Still life with rooms people live in
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[ACCESS RESTRICTED TO THE UNIVERSITY OF MISSOURI AT REQUEST OF AUTHOR.] The following is a collection of poems about the transience of the human world, poems which combine an elegiac embracing of our own insignificance and an existentialist panic rendered in lyrical diction that is both sensuous and abstract. Many of the poems involve a descent into anonymity and a visual grasping of details the further they move into death. These are poems of estrangement in which the portraits of the speakers and landscapes are more interested in presenting a world than in constructing a narrative argument. The central theme of the poems is the unabated search for the sanctuaries of the absolute, the ideal, the true and the real, and finally the realization that the absolute will be found in and through time, not in transcendence of it. Preceding the poetry manuscript is an essay which explores Wallace Stevens' long poem "An Ordinary Evening in New Haven" through the lens of American Pragmatist epistemology. The essay seeks to show how the propositions of Stevens' poem are continually being refined and that the strategies of the poem can be seen as analogous to methods of scientific or philosophical inquiry.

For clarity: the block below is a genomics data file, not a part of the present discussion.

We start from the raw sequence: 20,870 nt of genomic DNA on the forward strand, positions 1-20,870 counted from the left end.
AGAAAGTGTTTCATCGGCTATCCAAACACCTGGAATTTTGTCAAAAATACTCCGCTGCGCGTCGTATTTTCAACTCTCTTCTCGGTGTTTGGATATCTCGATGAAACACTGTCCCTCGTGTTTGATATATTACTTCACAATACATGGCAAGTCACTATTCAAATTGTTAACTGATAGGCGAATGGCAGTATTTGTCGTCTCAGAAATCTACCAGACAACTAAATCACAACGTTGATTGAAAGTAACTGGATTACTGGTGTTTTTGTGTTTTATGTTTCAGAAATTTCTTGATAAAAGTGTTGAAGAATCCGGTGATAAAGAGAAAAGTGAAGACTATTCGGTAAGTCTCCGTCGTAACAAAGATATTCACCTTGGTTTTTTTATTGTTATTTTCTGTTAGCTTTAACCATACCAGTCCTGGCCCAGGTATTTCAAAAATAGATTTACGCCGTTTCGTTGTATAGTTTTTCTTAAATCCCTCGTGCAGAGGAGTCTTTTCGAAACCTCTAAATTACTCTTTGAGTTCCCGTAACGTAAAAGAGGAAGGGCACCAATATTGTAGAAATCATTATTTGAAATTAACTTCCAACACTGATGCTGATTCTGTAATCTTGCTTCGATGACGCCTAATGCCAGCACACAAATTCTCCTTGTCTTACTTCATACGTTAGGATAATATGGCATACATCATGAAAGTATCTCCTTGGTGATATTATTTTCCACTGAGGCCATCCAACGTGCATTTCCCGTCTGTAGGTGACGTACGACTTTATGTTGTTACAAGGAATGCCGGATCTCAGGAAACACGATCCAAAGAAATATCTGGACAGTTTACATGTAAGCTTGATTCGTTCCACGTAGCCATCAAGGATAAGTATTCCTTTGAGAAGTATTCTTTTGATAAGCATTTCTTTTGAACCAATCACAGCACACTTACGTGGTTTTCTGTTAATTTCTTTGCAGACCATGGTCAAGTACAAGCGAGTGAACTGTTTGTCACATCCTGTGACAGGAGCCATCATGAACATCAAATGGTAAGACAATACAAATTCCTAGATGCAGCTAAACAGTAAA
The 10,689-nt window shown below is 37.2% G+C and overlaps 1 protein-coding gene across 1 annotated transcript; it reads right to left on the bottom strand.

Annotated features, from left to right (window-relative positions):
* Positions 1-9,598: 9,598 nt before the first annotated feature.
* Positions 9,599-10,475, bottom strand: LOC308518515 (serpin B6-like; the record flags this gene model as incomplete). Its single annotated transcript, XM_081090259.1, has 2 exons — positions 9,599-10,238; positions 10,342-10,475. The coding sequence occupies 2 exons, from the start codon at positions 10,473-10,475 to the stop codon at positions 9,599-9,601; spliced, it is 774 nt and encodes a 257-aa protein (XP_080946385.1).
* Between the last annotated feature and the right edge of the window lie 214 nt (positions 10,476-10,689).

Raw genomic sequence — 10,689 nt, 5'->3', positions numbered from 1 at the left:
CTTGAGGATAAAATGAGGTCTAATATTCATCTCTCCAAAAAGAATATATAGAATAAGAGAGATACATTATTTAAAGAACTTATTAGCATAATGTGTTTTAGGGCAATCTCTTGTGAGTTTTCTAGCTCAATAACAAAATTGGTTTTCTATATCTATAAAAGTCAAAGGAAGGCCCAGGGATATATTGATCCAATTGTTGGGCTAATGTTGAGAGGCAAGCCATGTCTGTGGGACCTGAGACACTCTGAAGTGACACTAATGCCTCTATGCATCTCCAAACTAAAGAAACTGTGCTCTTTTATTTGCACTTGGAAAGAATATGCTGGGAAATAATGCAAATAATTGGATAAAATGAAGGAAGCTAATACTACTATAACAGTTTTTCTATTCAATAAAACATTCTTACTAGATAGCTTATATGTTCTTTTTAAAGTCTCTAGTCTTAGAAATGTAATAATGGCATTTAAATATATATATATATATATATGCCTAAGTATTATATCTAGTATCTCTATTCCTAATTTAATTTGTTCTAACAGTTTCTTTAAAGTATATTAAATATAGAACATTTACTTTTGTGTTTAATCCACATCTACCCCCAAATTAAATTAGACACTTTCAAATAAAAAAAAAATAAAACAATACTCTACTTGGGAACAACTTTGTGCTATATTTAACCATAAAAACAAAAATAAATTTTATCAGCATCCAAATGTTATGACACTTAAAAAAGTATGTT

Access is limited to the campus of the University of Missouri--Columbia.